A Russian Proton booster rocket blasts off from Baikonur cosmodrome, Kazakhstan, Thursday, Sept. 25, 2008. The rocket carried three GLONASS satellites into orbit. GLONASS is a Russian equivalent of the U.S. GPS system.
Credit: AP Photo
A Proton rocket hauled three new satellites into orbit Thursday to replenish Russia's space-based navigation system, marking the heavy-lift booster's second flight in less than a week.
The Proton rocket launched from the Baikonur Cosmodrome in Kazakhstan at 0849 GMT (4:49 a.m. EDT) Thursday. The rocket's three lower stages completed their burns in the first nine minutes of the mission, and the Block DM upper stage fired twice to propel the three Glonass satellites into a medium-altitude orbit.
The 3,000-pound satellites were released in a circular orbit nearly 12,000 miles high with an inclination of 64.8 degrees, completing the Proton's seventh flight of the year.
The Glonass constellation, Russia's counterpart to the U.S. Global Positioning System, currently includes 16 satellites.
One spacecraft is undergoing maintenance and another is being decommissioned, leaving 14 satellites available for daily operations, according to an update posted on the Russian Space Agency's Web site this week.
Maintained by the Russian military, Glonass satellites transmit two navigation signals for armed forces and civilian users. The civilian channel can provide positioning data within about 200 feet, according to the Russian Space Agency.
A constellation of 18 satellites spread among three orbital planes is required to provide blanket coverage of Russia, while 24 spacecraft can reach users worldwide. Russian officials want to achieve a full Glonass constellation of 30 satellites, including spares, by 2011.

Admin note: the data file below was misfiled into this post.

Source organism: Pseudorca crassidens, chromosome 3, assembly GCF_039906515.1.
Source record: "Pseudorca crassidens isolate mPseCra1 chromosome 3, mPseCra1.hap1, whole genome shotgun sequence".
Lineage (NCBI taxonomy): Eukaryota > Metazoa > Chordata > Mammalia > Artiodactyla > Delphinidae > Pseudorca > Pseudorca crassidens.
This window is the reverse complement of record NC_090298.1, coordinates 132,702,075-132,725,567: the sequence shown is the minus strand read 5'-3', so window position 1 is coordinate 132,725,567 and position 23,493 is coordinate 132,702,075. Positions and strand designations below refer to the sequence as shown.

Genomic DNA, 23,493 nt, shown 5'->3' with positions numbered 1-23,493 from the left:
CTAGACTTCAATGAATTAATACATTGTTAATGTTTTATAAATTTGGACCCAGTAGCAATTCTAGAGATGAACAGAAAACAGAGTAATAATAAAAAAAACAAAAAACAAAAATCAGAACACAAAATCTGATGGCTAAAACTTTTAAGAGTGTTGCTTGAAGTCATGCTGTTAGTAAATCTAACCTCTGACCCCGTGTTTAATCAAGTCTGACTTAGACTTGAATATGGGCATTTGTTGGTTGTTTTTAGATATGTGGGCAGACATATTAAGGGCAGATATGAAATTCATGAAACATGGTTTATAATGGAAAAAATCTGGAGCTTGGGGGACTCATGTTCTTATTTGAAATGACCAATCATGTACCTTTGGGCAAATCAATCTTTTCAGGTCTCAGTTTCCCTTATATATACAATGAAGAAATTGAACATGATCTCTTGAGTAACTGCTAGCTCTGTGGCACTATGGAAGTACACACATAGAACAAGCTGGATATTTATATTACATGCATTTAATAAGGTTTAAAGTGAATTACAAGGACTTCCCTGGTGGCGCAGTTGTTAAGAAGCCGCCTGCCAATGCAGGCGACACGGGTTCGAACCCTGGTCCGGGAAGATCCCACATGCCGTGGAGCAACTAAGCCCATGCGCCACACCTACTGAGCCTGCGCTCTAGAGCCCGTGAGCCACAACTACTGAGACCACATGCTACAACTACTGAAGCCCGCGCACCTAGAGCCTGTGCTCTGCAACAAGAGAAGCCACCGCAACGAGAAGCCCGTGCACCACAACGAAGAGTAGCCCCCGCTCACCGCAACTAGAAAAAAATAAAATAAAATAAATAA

Three more Glonass satellites are scheduled for launch in December, following by more additions next year.
The satellites launched Thursday are expected to operate for at least seven years, Russian officials said.
Thursday's launch was the second Proton mission in six days.
Another Proton rocket blasted off Friday with the Nimiq 4 communications satellite. That launch, conducted under the auspices of International Launch Services, used a Breeze M upper stage to deliver the 10,692-pound payload into an elliptical geosynchronous transfer orbit.
Nimiq 4 will broadcast direct-to-home television services to Canadian customers for Bell TV, a leading direct broadcasting firm in Canada.
The spacecraft, which includes Ku-band and Ka-band transponders, will be operated by Telesat Canada. The communications payload is geared toward specialty, foreign language and high-definition television programming.
Nimiq 4 was manufactured by EADS Astrium and will be located along the equator at 82 degrees west longitude.
The next Proton launch is scheduled for late October or early November with the ASTRA 1M communications satellite.
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